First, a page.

about storing well water - differing opinions aroundgreenspun.com : LUSENET : TimeBomb 2000 (Y2000) Preparation Forum : One Thread
I've read many of the water storage / water treatment threads here and also been out to different suggested links. In one of the archives there was a thread about storing well water. There were differing opinions expressed about proper storage (bleach or not, if bleach # of drops, etc.). As one who doesn't tolerate chorine well, one comment from that thread very much echoes my own question when considering water storage. That being: If you are running perfectly clean well water straight out of the faucet into a clean container, would you need to put bleach into it? Why/Why not? (Okay, a paraphrase of the sentiment expressed). Comments about the potential ill effects of bleach were mentioned as well.
I have a few other questions, too, that I put in toward the end of an earlier thread, but I didn't get much response. It is about the merits of storing water given my situation. We have a creek and a spring. I viewed these as being my water storage areas as we have limited storage space as it is. Plans for alternate treatment methods of boiling or bleach or h2o filter (probable future purchase).
Additionally, because of living in a cold winter climate, if we would lose power, we lose heat. We lose heat for long enough and we will have a problem with liquids in the house freezing. I'm hoping that won't be the case. (Yes, I'm looking at alt. heat possibilities-- but don't know whether that will happen or not.) However, if that ends up being the case, then I'm guessing any stored water will freeze and possibly burst containers as well.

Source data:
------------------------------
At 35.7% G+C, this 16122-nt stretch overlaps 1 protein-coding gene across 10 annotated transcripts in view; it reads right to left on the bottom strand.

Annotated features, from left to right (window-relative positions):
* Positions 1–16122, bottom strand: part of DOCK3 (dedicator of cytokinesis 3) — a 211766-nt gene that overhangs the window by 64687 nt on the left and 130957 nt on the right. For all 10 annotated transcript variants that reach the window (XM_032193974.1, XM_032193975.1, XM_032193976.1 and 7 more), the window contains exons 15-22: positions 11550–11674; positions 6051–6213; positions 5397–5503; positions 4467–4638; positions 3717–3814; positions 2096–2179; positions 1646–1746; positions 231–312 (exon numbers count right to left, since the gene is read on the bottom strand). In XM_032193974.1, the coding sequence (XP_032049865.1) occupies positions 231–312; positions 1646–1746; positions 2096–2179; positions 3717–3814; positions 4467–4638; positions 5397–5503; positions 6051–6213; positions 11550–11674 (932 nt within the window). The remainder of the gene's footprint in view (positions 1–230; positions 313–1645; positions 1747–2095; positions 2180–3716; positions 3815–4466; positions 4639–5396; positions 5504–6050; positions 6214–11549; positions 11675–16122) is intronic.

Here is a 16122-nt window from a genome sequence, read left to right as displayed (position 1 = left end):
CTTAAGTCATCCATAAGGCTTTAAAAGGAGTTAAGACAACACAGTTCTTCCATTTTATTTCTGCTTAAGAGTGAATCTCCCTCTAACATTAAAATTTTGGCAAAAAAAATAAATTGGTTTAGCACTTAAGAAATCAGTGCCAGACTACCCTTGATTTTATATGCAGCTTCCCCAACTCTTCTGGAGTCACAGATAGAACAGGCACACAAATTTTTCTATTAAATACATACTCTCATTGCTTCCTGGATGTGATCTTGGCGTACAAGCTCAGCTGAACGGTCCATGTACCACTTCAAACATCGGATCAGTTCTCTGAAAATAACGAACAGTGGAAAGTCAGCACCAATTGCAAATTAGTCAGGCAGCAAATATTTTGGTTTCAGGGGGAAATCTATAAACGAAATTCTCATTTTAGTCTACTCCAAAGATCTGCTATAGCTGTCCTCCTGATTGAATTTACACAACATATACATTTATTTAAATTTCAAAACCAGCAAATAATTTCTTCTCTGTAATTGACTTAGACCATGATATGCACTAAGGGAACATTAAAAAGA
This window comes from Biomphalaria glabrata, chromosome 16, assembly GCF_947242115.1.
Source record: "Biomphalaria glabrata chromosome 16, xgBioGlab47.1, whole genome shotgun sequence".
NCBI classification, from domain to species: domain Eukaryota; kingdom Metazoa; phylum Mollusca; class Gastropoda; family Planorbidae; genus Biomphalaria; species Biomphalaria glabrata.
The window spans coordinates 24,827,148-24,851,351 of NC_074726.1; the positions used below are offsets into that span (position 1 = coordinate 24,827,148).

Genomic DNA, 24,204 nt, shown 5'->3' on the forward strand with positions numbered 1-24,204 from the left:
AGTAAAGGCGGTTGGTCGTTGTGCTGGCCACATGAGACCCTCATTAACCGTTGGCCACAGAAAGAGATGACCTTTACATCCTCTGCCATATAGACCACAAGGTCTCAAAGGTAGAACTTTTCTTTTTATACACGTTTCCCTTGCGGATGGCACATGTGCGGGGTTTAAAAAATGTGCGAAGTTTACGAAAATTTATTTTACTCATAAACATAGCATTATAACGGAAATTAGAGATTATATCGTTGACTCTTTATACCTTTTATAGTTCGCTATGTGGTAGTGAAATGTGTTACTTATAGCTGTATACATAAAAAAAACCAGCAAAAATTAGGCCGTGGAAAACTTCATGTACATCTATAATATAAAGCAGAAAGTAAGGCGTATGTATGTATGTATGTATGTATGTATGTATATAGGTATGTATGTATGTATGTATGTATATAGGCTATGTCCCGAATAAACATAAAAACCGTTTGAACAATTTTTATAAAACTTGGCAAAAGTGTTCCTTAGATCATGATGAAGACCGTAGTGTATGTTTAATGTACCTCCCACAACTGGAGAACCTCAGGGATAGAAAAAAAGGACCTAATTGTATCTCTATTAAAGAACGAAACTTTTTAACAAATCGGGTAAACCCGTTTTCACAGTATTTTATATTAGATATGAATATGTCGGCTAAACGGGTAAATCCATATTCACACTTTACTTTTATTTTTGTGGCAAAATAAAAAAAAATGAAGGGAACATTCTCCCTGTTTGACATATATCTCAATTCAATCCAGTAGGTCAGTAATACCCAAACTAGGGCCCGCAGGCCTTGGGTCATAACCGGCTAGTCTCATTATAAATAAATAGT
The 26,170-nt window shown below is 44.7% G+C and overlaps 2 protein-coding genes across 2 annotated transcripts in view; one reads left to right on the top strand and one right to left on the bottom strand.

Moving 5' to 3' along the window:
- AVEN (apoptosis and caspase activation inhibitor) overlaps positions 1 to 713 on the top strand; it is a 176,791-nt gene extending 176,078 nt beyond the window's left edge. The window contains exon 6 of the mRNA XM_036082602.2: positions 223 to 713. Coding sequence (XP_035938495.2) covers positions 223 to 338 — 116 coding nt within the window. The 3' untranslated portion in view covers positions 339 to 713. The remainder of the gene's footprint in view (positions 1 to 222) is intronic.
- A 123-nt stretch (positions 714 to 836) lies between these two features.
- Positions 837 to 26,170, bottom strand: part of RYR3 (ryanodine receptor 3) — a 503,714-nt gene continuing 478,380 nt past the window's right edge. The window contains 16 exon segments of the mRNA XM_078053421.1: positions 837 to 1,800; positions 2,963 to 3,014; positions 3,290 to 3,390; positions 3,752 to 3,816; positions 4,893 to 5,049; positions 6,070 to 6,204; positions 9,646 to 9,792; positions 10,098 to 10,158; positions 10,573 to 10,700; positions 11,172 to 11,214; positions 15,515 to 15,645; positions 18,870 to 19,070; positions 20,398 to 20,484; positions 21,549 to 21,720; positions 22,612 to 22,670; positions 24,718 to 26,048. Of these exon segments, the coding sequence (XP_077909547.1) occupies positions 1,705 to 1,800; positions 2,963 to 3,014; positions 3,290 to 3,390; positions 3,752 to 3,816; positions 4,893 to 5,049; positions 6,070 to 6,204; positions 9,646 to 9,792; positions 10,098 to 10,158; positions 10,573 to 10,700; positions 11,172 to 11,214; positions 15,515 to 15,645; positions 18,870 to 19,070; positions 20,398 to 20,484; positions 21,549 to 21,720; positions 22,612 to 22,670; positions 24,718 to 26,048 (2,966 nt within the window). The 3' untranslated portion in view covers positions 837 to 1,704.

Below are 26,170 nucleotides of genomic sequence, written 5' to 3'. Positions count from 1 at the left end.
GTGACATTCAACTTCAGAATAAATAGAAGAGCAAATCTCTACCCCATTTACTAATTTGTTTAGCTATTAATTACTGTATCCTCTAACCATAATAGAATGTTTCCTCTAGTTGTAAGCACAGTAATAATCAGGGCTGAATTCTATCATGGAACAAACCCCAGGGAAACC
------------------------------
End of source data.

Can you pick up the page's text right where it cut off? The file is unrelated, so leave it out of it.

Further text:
So a brief sum of the questions:
1 - Is it safe to store well water into a clean container without bleach? 2 - Given my circumstances, does it seem reasonable to count on the creek or spring as my water storage? Or am I missing something important here?
Sorry for any redundancy,
-- winter wondering (email@example.com), July 16, 1999
I also have a well, but also a pond on my property. After considering all alternatives (generator, manual pump, etc.), I decided on purchasing a Big Berkey water purifier to be used with either the pond water or rainwater. Have heard many good things about it. Have not purchased it yet but will soon. Also have purchased 2 55-gallon food-grade barrels to use as a cistern. Cost was my primary motivation in this solution. Much cheaper. Also, want unlimited supply (not just stored water). Even if you use the running water on your property, I would still consider getting a purifier (not filter, there's a difference). A good case of giardia could be fatal post-y2k.
Hope this helps!
-- dakota (firstname.lastname@example.org), July 16, 1999.
Here's where I bought my Big Berkey:
-- walt (email@example.com), July 16, 1999.
OK, let's try to answer the questions. These are my opinion, based on what I've read several places.
1. Chlorine in already potable water? -- yes: prevents algae from forming.
2. Dealing with the chlorine (bleach) -- use a good filter/purifier. As a test, I stored water for a brief period with chlorine in it, then ran it through my Big Berkey. It came out tasting better than my (already good) well water.
3. You would need to treat rainwater, using bleach.
4. You would need a purifier or good filter to treat the spring/creek water.
So, your situation cries for a good water purifier, and the Big Berkey will do the job pretty well. But, why not store some water ahead of the problem? If you're worried about bursting containers, don't fill them completely -- give it some expansion room.
Here are some suggested sites:
-- de (delewis@Xinetone.ent), July 16, 1999.
Another thing you could do to get rid of chlorine is simply leave the drinking water out (in an open container) for a couple hours before you drink it, chlorine dissapates into the air over time --- thats what most people do before they add treated water to their fish tanks, so the chlorine doesn't kill the fish. Or if you're in a hurry, just heat it up a little. For cooking, the heat will dissapate the chlorine quickly, so you shouldn't notice it. Just an idea IF you don't get a filter.
-- Jon Johnson (firstname.lastname@example.org), July 17, 1999.